The True Extent of Liverpool FC's Debt

Karen PatelCorrespondent ISeptember 3, 2009

LIVERPOOL, UNITED KINGDOM - FEBRUARY 06:  American businessmen George Gillett (L) and Tom Hicks pose inside the players tunnel after their takeover of Liverpool Football Club on February 6, 2007, in Liverpool, England. Gillett and  Hicks have reached a deal, thought to be worth GBP470m, to buy the football club. (Photo by Peter Byrne - Pool/Getty Images)

The two men in the picture above claimed ownership of Liverpool FC back in 2007.  Tom Hicks and George Gillett Jr arrived in a whirlwind of optimism, their first words uttered to reporters were peppered with big promises, comfort, and security.  

They 'promised' to help Rafa buy the players that would put Liverpool back where they are supposed to be.  They comforted the supporters by saying they wouldn't "do a Glazers" and plunge the club into debt.  

The fans could not help but gobble up the piffle, believe the lies, and rejoice at the prospect of a new stadium and star players to skyrocket Liverpool FC to the summit of English and European football.

Two years later, and the outlook is nowhere near as rosy.

Now Hicks and Gillett are two of the most hated men amongst Liverpool supporters. Their names, if they dare be mentioned, are spat out through the gritted teeth of most fans.  The state they have plunged the club in, the lies they have sprouted, and the impossible position they have put Rafa Benitez in is unforgivable.  

They recently had to refinance the loan they took out to buy the club in the first place, and now the club are paying £1 million interest every nine days.  That's right, £1million interest every nine days.  They promised they wouldn't "do a Glazers" but that's exactly what they've done, and worse.  

They have claimed nearly £2million in expenses in the past two years. What for? To fly back and forth to the USA and "legal and third party consulting." Aren't new owners supposed to put money into a club, not take it out?

They promised a new stadium two years ago, a state of the art venue with a capacity of 70,000. It would give Liverpool a stadium to be proud of, a stadium as good as, if not better than, Old Trafford.  Instead the land on Stanley Park—where the stadium is planned to be built—remains untouched, but for a spade put in the ground by a fan; a symbol of frustration and anger at this false dawn.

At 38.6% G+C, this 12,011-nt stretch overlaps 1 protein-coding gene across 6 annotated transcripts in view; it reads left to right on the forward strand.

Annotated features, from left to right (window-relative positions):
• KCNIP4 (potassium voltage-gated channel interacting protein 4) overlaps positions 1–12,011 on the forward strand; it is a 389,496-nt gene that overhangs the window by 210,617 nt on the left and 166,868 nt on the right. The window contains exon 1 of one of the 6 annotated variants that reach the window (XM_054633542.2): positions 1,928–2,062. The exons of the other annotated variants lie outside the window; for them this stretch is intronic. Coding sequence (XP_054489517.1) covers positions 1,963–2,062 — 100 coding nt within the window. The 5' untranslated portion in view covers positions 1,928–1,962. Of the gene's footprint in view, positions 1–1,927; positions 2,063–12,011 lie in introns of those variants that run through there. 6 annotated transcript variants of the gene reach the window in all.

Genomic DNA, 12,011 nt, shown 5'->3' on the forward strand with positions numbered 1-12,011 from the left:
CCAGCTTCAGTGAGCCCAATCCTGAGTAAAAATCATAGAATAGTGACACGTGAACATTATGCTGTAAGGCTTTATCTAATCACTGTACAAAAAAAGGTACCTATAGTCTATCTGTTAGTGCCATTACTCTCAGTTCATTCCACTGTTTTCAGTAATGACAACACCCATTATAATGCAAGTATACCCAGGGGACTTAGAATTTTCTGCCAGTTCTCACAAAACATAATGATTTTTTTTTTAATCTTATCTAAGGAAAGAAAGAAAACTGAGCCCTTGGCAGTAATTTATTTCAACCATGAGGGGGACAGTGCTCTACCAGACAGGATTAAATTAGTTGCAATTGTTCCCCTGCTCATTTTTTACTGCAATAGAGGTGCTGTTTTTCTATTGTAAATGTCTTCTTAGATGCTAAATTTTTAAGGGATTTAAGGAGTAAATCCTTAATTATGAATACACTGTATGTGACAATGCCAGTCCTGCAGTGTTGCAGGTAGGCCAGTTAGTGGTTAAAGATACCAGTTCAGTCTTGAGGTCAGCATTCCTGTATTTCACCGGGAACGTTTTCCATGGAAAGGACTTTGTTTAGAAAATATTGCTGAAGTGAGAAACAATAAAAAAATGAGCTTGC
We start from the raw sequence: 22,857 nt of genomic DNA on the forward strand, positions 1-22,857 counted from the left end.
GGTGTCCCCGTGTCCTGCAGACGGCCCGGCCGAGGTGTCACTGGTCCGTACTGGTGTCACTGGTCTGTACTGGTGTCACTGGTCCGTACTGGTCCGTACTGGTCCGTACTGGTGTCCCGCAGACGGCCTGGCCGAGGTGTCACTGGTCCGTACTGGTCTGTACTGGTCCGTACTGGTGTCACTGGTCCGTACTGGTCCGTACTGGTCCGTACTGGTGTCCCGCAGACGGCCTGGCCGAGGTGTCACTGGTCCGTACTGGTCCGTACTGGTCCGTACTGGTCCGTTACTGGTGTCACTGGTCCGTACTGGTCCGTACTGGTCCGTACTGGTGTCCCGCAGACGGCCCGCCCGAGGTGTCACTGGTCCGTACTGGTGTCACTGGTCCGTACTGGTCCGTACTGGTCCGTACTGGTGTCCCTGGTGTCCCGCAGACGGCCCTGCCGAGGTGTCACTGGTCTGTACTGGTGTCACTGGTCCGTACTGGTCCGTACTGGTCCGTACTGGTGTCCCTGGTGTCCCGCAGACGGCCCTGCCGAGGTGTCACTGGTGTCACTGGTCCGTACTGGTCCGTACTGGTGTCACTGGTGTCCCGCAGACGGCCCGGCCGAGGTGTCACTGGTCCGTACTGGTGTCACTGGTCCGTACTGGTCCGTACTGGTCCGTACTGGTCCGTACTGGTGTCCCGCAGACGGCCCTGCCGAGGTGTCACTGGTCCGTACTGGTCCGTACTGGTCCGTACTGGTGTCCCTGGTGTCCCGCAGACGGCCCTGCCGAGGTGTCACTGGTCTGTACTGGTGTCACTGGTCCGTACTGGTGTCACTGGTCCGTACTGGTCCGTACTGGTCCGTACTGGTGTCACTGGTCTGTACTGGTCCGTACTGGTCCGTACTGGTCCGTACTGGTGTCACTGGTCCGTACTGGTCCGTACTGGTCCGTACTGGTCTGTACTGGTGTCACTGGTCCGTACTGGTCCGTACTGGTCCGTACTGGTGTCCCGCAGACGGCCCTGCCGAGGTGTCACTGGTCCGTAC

They promised Rafa money to buy the players to enable him to compete with the best, yet every summer Rafa and the fans are left frustrated as another transfer window passes by without significant investment.

Last summer Rafa wanted Gareth Barry, not Robbie Keane.  But Rick Parry was reluctant to let the Barry transfer go ahead, and instead Rafa had to go for Keane, a striker that simply did not fit into his system.  One thinks that was probably the final straw for Rafa, who was thankfully given full control of transfers earlier this year.

Having full control is fine and dandy, but Rafa couldn't buy Gareth Barry with buttons, which is why one year later the Aston Villa midfielder went to Man City.  Alonso wanted to leave, no one can argue with that.  Barry would have been the ideal replacement but instead Rafa had to settle for the injured Alberto Aquilani, the Italian who is expected to fill the gap and bolster Liverpool's title challenge when he returns in October.

Glen Johnson, in all fairness, is looking like the buy of the summer.  But fans were still expecting someone else to give the squad an extra boost, that cutting edge to bring title No. 19 home. But the likes of David Silva and David Villa never came.

At the moment, Liverpool are stumbling on the pitch and many are writing them off.  Many are tipping Rafa to go, some so-called 'fans' are even calling for Rafa's head.  This is because they don't understand what a dire state the club is in. Now they do know, and hopefully they will understand.

The club will not be back where it wants to be unless Hicks and Gillett sell up.  Us fans can only hope, but we will not be holding our breath.